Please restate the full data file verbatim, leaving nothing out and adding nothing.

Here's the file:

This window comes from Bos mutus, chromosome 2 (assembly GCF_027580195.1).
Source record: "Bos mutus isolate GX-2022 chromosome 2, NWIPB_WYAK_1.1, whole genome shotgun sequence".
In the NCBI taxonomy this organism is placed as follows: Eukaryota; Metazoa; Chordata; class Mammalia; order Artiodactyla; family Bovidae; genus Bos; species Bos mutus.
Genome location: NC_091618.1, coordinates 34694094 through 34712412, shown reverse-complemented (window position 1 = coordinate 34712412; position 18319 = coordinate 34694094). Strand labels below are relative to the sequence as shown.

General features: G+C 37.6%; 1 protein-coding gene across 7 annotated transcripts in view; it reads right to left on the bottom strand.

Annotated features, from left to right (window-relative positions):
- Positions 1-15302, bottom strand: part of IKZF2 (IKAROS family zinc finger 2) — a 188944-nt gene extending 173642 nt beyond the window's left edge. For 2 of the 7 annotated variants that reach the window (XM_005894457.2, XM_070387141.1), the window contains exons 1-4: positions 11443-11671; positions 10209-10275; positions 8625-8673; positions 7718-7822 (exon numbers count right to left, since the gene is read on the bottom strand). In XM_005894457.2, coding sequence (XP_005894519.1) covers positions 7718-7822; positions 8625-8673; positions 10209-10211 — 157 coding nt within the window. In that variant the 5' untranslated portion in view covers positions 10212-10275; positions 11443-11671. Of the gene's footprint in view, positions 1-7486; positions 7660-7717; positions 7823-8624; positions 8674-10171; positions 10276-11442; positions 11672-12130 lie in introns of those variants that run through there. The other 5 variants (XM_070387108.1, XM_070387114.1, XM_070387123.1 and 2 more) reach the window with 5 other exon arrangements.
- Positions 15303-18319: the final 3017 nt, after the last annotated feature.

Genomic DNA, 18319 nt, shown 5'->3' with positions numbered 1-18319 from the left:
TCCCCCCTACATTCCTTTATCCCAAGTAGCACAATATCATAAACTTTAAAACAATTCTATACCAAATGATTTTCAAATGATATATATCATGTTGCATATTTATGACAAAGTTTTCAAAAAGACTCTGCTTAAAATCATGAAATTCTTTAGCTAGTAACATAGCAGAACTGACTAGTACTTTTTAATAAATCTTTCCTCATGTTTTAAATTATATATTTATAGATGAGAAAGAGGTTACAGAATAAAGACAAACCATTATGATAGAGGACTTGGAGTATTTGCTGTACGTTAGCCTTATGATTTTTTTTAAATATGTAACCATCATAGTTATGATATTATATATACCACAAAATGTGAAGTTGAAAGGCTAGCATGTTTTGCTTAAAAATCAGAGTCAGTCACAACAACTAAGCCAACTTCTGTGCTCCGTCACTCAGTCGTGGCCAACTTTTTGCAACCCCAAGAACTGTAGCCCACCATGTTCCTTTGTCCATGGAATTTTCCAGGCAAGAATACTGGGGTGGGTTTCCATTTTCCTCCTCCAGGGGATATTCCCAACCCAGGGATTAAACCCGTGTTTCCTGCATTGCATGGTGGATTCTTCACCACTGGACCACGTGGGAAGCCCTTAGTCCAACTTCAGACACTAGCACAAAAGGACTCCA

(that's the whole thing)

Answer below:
This window comes from Bos mutus, chromosome 2 (assembly GCF_027580195.1).
Source record: "Bos mutus isolate GX-2022 chromosome 2, NWIPB_WYAK_1.1, whole genome shotgun sequence".
In the NCBI taxonomy this organism is placed as follows: Eukaryota; Metazoa; Chordata; class Mammalia; order Artiodactyla; family Bovidae; genus Bos; species Bos mutus.
Genome location: NC_091618.1, coordinates 34694094 through 34712412, shown reverse-complemented (window position 1 = coordinate 34712412; position 18319 = coordinate 34694094). Strand labels below are relative to the sequence as shown.

General features: G+C 37.6%; 1 protein-coding gene across 7 annotated transcripts in view; it reads right to left on the bottom strand.

Annotated features, from left to right (window-relative positions):
- Positions 1-15302, bottom strand: part of IKZF2 (IKAROS family zinc finger 2) — a 188944-nt gene extending 173642 nt beyond the window's left edge. For 2 of the 7 annotated variants that reach the window (XM_005894457.2, XM_070387141.1), the window contains exons 1-4: positions 11443-11671; positions 10209-10275; positions 8625-8673; positions 7718-7822 (exon numbers count right to left, since the gene is read on the bottom strand). In XM_005894457.2, coding sequence (XP_005894519.1) covers positions 7718-7822; positions 8625-8673; positions 10209-10211 — 157 coding nt within the window. In that variant the 5' untranslated portion in view covers positions 10212-10275; positions 11443-11671. Of the gene's footprint in view, positions 1-7486; positions 7660-7717; positions 7823-8624; positions 8674-10171; positions 10276-11442; positions 11672-12130 lie in introns of those variants that run through there. The other 5 variants (XM_070387108.1, XM_070387114.1, XM_070387123.1 and 2 more) reach the window with 5 other exon arrangements.
- Positions 15303-18319: the final 3017 nt, after the last annotated feature.

Genomic DNA, 18319 nt, shown 5'->3' with positions numbered 1-18319 from the left:
TCCCCCCTACATTCCTTTATCCCAAGTAGCACAATATCATAAACTTTAAAACAATTCTATACCAAATGATTTTCAAATGATATATATCATGTTGCATATTTATGACAAAGTTTTCAAAAAGACTCTGCTTAAAATCATGAAATTCTTTAGCTAGTAACATAGCAGAACTGACTAGTACTTTTTAATAAATCTTTCCTCATGTTTTAAATTATATATTTATAGATGAGAAAGAGGTTACAGAATAAAGACAAACCATTATGATAGAGGACTTGGAGTATTTGCTGTACGTTAGCCTTATGATTTTTTTTAAATATGTAACCATCATAGTTATGATATTATATATACCACAAAATGTGAAGTTGAAAGGCTAGCATGTTTTGCTTAAAAATCAGAGTCAGTCACAACAACTAAGCCAACTTCTGTGCTCCGTCACTCAGTCGTGGCCAACTTTTTGCAACCCCAAGAACTGTAGCCCACCATGTTCCTTTGTCCATGGAATTTTCCAGGCAAGAATACTGGGGTGGGTTTCCATTTTCCTCCTCCAGGGGATATTCCCAACCCAGGGATTAAACCCGTGTTTCCTGCATTGCATGGTGGATTCTTCACCACTGGACCACGTGGGAAGCCCTTAGTCCAACTTCAGACACTAGCACAAAAGGACTCCA